Data Analysis Mathematics Linear Algebra Statistics
New Version 7.0!  QuickStart Samples

# Discrete Distributions QuickStart Sample (IronPython)

Illustrates how to use the classes that represent discrete probability distributions in the Extreme.Statistics.Distributions namespace in IronPython.

```import numerics

from System import Array

from Extreme.Statistics import *
from Extreme.Statistics.Distributions import *

#/ Demonstrates how to use classes that implement
#/ discrete probabililty distributions.

# This QuickStart Sample demonstrates the capabilities of
# the classes that implement discrete probability distributions.
# These classes inherit from the DiscreteDistribution class.
#
# For an illustration of classes that implement discrete probability
# distributions, see the ContinuousDistributions QuickStart Sample.
#
# We illustrate the properties and methods of discrete distribution
# using a binomial distribution. The same properties and methods
# apply to all other discrete distributions.

#
# Constructing distributions
#

# Many discrete probability distributions are related to Bernoulli trials, # events with a certain probability, p, of success. The number of trials
# is often one of the distribution's parameters.

# The binomial distribution has two constructors. Here, we create a
# binomial distribution for 6 trials with a probability of success of 0.6:
binomial = BinomialDistribution(6, 0.6)

# The distribution's parameters are available through the
# NumberOfTrials and ProbabilityOfSuccess properties:
print "# of trials:          {0}".format(binomial.NumberOfTrials)
print "Prob. of success:     {0:.5f}".format(binomial.ProbabilityOfSuccess)

#
# Basic statistics
#

# The Mean property returns the mean of the distribution:
print "Mean:                 {0:.5f}".format(binomial.Mean)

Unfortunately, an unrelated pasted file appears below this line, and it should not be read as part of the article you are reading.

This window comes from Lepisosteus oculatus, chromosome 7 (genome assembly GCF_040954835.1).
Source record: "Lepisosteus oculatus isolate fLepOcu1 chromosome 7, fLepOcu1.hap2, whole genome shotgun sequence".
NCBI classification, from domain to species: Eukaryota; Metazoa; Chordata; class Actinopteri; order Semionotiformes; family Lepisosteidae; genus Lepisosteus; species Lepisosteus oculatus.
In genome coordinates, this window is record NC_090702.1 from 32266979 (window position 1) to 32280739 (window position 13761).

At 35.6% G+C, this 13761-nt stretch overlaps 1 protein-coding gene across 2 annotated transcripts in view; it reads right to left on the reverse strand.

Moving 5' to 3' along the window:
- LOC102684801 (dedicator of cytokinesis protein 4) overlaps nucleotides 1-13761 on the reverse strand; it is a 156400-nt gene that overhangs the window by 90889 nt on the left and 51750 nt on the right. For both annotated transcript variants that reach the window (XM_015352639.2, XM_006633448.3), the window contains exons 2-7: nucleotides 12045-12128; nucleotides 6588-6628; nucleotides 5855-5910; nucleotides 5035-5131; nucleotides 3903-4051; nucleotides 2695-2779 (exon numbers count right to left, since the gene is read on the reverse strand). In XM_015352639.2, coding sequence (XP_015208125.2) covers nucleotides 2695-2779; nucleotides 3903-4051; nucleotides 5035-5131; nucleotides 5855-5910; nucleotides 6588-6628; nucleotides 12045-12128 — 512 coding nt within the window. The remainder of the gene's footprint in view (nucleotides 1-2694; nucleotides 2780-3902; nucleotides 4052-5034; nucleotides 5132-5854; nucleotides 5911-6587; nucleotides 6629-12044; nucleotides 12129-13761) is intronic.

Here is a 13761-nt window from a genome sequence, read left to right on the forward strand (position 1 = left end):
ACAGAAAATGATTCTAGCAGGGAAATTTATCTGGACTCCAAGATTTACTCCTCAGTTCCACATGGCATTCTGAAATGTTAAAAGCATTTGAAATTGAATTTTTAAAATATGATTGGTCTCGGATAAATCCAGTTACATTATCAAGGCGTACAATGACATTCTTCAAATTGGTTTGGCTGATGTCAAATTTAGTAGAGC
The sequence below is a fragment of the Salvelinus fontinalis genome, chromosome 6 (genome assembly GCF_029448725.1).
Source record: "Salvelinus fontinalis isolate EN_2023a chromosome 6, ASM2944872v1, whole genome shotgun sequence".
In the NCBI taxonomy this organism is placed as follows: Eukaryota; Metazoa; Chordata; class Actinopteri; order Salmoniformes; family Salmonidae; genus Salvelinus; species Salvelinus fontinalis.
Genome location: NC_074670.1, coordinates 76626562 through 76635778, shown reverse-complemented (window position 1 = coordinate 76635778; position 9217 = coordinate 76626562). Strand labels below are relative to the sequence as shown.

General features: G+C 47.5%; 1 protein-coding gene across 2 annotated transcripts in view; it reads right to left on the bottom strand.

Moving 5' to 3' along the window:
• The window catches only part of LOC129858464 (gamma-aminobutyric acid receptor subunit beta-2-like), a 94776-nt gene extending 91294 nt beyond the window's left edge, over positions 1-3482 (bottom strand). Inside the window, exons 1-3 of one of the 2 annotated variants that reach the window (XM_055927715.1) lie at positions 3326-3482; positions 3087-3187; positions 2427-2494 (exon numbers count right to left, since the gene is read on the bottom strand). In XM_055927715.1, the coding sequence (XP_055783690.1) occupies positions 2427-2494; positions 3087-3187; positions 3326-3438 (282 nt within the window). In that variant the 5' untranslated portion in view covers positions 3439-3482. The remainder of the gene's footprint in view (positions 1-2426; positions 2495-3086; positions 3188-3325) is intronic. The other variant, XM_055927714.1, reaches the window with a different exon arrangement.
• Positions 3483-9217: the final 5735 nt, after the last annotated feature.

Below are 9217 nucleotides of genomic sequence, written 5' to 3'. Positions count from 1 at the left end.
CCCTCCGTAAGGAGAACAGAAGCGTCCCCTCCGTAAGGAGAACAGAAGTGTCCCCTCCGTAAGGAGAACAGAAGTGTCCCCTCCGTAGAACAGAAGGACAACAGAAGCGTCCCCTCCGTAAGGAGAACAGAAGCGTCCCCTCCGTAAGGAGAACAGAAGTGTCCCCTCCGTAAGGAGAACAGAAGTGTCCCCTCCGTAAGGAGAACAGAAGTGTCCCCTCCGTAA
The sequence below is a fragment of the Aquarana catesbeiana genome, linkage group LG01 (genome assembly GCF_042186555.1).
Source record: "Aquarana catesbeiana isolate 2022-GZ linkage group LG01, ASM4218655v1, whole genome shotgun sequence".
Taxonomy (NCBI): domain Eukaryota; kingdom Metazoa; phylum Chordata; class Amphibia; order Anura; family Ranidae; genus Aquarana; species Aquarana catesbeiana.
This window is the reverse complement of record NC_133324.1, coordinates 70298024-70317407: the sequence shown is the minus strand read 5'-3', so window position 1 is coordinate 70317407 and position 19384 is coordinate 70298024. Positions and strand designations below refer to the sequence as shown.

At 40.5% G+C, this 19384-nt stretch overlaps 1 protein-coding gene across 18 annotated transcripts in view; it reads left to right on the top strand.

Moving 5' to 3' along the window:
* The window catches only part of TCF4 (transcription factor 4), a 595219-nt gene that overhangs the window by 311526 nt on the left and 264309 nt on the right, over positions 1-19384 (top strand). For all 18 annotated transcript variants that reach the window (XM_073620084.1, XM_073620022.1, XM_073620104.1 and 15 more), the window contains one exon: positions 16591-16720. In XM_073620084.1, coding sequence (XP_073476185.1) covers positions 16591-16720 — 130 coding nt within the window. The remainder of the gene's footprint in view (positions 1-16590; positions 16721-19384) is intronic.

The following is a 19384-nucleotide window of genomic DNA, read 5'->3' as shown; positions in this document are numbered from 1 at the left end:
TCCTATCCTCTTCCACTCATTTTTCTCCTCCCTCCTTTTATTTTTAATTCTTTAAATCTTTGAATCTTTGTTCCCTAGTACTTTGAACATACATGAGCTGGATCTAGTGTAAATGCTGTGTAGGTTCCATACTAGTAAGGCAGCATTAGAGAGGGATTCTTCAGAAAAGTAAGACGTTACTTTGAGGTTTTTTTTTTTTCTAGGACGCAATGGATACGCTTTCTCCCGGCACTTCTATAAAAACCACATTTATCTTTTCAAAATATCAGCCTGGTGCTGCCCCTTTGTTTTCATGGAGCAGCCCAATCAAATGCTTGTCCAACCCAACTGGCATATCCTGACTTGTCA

# The Variance and StandardDeviation are also available:
print "Variance:             {0:.5f}".format(binomial.Variance)
print "Standard deviation:   {0:.5f}".format(binomial.StandardDeviation)

# As are the skewness:
print "Skewness:             {0:.5f}".format(binomial.Skewness)

# The Kurtosis property returns the kurtosis supplement.
# The Kurtosis property for the normal distribution returns zero.
print "Kurtosis:             {0:.5f}".format(binomial.Kurtosis)
print

#
# Distribution functions
#

# The (cumulative) distribution function (CDF) is implemented by the
# DistributionFunction method:
print "CDF(4) =            {0:.5f}".format(binomial.DistributionFunction(4))

# The probability density function (PDF) is available as the
# Probability method:
print "PDF(4) =            {0:.5f}".format(binomial.Probability(4))

# The Probability method has an overload that returns the probability
# that a variate lies between two values:
print "Probability(3, 5) = {0:.5f}".format(binomial.Probability(3, 5))
print

#
# Random variates
#

# The Sample method returns a single random variate
# using the specified random number generator:
rng = Random.MersenneTwister()
x = binomial.Sample(rng)
# The Sample method fills an array or vector with
# random variates. It has several overloads:
xArray = Array.CreateInstance(int, 100)
# 1. Fill all values:
binomial.Sample(rng, xArray)
# 2. Fill only a range (start index and length are supplied)
binomial.Sample(rng, xArray, 20, 50)

# The GetExpectedHistogram method returns a Histogram that contains the
# expected number of samples in each bin:
h = binomial.GetExpectedHistogram(100)
print "Expected distribution of 100 samples:"
for bin in h.Bins:
print "{0} success(es) -> {1}".format(bin.LowerBound, bin.Value)```